Seaweed is experiencing a surge in popularity as it becomes more common on lists of product ingredients, according to Food Ingredients First.
Craig Rose, managing director of Seaweed & Co., which makes the PureSea brand of seaweed-based products, told the publication the ingredient offers plant-based, clean label and sustainability benefits and is the only natural and vegan source of iodine.
Seaweed’s nutritional benefits include supporting cognitive health, the nervous system and healthy skin, boosting energy and metabolism, and helping children's development. Rose told the website it's a great ingredient for children’s snacks, beverages and spreads. And as consumers become more attuned to seaweed's benefits, Rose said consumers think any product that includes it is healthier — a phenomenon he called “the kale effect” after the massive popularity of the green superfood.
Seaweed is being used in foods to enhance umami and other flavors and to replace salt — both in-demand qualities for ingredients today. Forms of seaweed are also showing up in snacks, jerky, pasta, vegetarian caviar and even edible food wrappers.
As its assets become better known, seaweed may be overcoming the ick factor with consumers and is being seen as a healthful, plant-based ingredient.
Besides its iodine content, seaweed contains the amino acid tyrosine, which helps the thyroid gland function. Also, studies have shown, compounds extracted from one type of seaweed reduce the growth of certain cancer tumors and make the chemotherapy drug tamoxifen more effective.
Seaweed's heightened profile is reflected in the marketplace, where plant-based products are booming. According to Innova Market Insights data quoted by Food Ingredients First, from 2014 to 2018, there was an average annual 68% jump in food and beverage launches with plant-based claims.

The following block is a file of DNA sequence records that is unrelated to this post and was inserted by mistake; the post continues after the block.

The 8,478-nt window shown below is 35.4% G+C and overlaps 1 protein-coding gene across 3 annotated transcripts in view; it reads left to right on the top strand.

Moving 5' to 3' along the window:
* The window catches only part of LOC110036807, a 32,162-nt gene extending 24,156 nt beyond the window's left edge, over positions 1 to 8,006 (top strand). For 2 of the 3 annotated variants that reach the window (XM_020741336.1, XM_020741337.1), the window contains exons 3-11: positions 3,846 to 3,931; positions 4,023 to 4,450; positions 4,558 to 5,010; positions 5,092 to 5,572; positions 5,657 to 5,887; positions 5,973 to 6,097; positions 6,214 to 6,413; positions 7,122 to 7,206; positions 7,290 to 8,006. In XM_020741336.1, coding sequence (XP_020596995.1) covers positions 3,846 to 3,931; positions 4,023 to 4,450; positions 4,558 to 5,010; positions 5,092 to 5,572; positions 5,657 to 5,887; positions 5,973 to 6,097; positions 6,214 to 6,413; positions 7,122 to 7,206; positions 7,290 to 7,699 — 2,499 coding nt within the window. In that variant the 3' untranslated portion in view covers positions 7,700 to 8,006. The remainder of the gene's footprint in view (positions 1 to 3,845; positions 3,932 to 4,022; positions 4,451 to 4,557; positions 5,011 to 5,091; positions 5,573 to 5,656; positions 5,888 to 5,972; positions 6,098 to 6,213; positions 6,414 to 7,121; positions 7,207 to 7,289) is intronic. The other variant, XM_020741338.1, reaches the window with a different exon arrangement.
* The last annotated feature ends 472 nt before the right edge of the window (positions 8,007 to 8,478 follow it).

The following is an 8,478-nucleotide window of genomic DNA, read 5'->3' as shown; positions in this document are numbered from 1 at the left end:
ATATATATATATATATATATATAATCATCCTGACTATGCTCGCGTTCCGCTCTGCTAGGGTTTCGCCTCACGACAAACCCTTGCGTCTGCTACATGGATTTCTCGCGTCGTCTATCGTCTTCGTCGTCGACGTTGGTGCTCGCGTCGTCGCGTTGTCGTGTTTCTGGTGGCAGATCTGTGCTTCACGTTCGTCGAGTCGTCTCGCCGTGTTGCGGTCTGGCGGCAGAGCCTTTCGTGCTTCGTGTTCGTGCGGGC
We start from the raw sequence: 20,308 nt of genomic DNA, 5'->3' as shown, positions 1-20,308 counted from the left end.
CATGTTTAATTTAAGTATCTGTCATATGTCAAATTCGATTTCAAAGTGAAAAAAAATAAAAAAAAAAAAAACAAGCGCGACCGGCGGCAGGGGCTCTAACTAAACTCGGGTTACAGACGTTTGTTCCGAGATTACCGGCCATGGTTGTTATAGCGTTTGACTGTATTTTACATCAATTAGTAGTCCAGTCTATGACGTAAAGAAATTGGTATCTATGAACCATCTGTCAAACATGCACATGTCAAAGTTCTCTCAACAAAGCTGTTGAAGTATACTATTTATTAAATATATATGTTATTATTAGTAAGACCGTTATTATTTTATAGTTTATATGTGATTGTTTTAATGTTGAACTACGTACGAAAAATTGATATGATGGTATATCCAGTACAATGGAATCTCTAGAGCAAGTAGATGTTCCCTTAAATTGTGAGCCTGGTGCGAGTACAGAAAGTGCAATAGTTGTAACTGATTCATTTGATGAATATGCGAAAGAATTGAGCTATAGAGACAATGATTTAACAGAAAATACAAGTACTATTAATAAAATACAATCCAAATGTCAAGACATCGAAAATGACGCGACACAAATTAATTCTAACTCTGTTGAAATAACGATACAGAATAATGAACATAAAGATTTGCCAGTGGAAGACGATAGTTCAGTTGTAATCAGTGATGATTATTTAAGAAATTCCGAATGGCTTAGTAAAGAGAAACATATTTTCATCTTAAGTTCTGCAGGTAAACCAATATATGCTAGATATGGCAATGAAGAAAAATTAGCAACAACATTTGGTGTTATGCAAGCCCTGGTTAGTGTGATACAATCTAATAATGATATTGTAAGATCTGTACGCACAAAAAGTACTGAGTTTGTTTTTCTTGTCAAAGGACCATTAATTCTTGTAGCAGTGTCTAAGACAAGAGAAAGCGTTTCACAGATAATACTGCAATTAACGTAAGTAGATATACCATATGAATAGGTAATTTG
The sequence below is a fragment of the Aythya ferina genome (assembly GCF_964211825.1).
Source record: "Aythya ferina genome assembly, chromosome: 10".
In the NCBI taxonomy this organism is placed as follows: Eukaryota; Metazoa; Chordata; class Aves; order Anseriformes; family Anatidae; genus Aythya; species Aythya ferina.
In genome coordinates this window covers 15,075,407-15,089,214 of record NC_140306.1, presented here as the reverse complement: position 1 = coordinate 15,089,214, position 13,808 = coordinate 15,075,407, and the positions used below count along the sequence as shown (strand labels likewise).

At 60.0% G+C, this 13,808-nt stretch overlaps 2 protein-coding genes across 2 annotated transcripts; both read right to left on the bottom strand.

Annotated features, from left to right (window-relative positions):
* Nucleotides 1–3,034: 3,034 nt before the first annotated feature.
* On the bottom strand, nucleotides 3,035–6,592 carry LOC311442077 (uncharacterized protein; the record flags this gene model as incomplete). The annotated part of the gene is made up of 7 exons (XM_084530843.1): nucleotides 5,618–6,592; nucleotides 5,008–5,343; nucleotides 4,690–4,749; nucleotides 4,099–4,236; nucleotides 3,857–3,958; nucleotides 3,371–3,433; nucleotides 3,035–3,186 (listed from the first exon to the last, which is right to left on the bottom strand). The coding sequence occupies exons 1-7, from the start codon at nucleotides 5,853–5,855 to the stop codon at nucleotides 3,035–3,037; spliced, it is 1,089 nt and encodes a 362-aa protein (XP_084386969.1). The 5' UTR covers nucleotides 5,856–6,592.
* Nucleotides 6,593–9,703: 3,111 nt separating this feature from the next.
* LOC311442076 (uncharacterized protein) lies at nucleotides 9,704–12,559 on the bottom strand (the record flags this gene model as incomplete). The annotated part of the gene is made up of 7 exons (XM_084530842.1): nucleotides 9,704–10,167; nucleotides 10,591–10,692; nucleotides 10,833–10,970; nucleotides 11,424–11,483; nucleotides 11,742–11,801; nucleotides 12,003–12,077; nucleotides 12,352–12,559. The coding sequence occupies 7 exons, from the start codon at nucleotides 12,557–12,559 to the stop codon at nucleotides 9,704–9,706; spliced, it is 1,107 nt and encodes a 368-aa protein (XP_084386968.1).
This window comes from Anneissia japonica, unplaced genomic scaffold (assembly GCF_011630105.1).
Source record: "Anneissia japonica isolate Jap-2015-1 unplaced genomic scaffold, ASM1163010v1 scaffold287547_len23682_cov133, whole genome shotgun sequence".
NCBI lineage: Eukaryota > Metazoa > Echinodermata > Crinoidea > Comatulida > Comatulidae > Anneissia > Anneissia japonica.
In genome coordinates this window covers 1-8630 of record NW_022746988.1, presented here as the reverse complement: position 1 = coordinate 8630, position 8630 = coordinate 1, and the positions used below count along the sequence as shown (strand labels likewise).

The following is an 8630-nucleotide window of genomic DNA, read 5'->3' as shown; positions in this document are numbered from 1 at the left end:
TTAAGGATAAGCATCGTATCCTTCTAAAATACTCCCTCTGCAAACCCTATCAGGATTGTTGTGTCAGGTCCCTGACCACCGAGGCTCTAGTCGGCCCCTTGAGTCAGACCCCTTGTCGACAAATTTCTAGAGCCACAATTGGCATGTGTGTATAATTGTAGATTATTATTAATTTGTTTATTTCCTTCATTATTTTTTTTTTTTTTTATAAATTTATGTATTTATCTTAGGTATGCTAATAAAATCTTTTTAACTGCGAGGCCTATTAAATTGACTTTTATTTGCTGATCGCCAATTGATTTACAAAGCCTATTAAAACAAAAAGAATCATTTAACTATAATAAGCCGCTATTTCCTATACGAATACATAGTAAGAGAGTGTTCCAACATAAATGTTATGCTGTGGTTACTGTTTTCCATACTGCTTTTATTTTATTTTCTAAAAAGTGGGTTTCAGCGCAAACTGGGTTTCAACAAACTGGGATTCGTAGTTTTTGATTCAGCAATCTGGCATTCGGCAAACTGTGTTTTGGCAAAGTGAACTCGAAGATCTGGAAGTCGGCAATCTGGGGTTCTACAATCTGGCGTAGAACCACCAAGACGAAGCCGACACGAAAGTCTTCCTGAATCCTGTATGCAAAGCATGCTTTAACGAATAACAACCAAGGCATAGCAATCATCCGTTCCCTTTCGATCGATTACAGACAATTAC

According to a report from Grand View Research, the global seaweed market was valued at $11.1 billion in 2016 and is expected to grow at a rate of 8.9% from 2018 to 2024. Although U.S. consumption is way behind that of Asia and Japan, it’s increasing by about 7% each year due to restaurant exposure, according to James Griffin of Johnson & Wales University.
Part of this trend stems from the health halo seaweed has gradually assumed. A Dutch study published last year found having the ingredient in products boosted the likelihood of purchase, even if the amount an item contained was only 5%. However, consumers in that study were also leery about how 100% seaweed might smell and taste — which is why Seaweed & Co. has developed a tasteless microencapsulated powder Rose noted is coated with plant protein and fiber.
Another element in seaweed’s favor could be sustainability. PureSea sources the wild ingredient from the outer Hebrides off northwest Scotland, while the Mara Seaweed brand harvests seaweed for its salt-replacement products from that country’s eastern coastline. Mara said it’s working with producers in the North Atlantic to guarantee a regular supply — and also so consumers will know where it comes from and who produces it.
As seaweed-based ingredients and products become more common in the marketplace, larger companies may step up and include it more often in products for a distinctive unami taste. Seaweed & Co. is banking on that by developing a smoked variety, which Rose said is being included in mayonnaise, infused oils and any products used with fish.
With tasteless powder, a smoked option, ground salt replacement and other products becoming available, seaweed may find wider acceptance in an array of foods — and potentially demonstrate to consumers the nutritional and flavor benefits its supporters have always said it can provide.